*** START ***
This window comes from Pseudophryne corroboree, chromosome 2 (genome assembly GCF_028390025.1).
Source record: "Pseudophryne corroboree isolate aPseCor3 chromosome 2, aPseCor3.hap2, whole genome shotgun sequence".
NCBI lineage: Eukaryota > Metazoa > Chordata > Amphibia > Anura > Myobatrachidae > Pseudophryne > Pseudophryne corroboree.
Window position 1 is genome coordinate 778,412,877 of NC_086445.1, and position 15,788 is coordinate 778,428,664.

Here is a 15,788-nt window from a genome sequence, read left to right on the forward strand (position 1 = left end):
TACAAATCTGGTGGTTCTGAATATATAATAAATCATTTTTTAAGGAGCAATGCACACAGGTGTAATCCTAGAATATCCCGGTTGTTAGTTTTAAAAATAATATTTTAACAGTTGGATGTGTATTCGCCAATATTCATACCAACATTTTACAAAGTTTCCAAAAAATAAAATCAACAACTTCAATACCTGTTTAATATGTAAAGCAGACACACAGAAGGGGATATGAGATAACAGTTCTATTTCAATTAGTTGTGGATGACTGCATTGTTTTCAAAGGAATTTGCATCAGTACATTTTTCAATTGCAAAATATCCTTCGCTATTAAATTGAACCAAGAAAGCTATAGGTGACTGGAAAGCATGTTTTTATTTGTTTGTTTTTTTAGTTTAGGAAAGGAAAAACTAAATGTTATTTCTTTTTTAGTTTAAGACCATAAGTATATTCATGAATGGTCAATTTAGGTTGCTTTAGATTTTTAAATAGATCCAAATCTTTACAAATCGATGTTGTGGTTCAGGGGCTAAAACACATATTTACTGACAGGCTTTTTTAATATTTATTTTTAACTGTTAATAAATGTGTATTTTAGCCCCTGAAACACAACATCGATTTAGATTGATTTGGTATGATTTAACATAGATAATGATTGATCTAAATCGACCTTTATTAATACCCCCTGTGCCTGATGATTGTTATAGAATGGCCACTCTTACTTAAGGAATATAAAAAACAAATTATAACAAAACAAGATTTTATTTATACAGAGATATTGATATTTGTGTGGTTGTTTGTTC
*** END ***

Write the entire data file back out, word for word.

This window comes from Pseudophryne corroboree, chromosome 2 (genome assembly GCF_028390025.1).
Source record: "Pseudophryne corroboree isolate aPseCor3 chromosome 2, aPseCor3.hap2, whole genome shotgun sequence".
NCBI lineage: Eukaryota > Metazoa > Chordata > Amphibia > Anura > Myobatrachidae > Pseudophryne > Pseudophryne corroboree.
Window position 1 is genome coordinate 778,412,877 of NC_086445.1, and position 15,788 is coordinate 778,428,664.

Here is a 15,788-nt window from a genome sequence, read left to right on the forward strand (position 1 = left end):
TACAAATCTGGTGGTTCTGAATATATAATAAATCATTTTTTAAGGAGCAATGCACACAGGTGTAATCCTAGAATATCCCGGTTGTTAGTTTTAAAAATAATATTTTAACAGTTGGATGTGTATTCGCCAATATTCATACCAACATTTTACAAAGTTTCCAAAAAATAAAATCAACAACTTCAATACCTGTTTAATATGTAAAGCAGACACACAGAAGGGGATATGAGATAACAGTTCTATTTCAATTAGTTGTGGATGACTGCATTGTTTTCAAAGGAATTTGCATCAGTACATTTTTCAATTGCAAAATATCCTTCGCTATTAAATTGAACCAAGAAAGCTATAGGTGACTGGAAAGCATGTTTTTATTTGTTTGTTTTTTTAGTTTAGGAAAGGAAAAACTAAATGTTATTTCTTTTTTAGTTTAAGACCATAAGTATATTCATGAATGGTCAATTTAGGTTGCTTTAGATTTTTAAATAGATCCAAATCTTTACAAATCGATGTTGTGGTTCAGGGGCTAAAACACATATTTACTGACAGGCTTTTTTAATATTTATTTTTAACTGTTAATAAATGTGTATTTTAGCCCCTGAAACACAACATCGATTTAGATTGATTTGGTATGATTTAACATAGATAATGATTGATCTAAATCGACCTTTATTAATACCCCCTGTGCCTGATGATTGTTATAGAATGGCCACTCTTACTTAAGGAATATAAAAAACAAATTATAACAAAACAAGATTTTATTTATACAGAGATATTGATATTTGTGTGGTTGTTTGTTC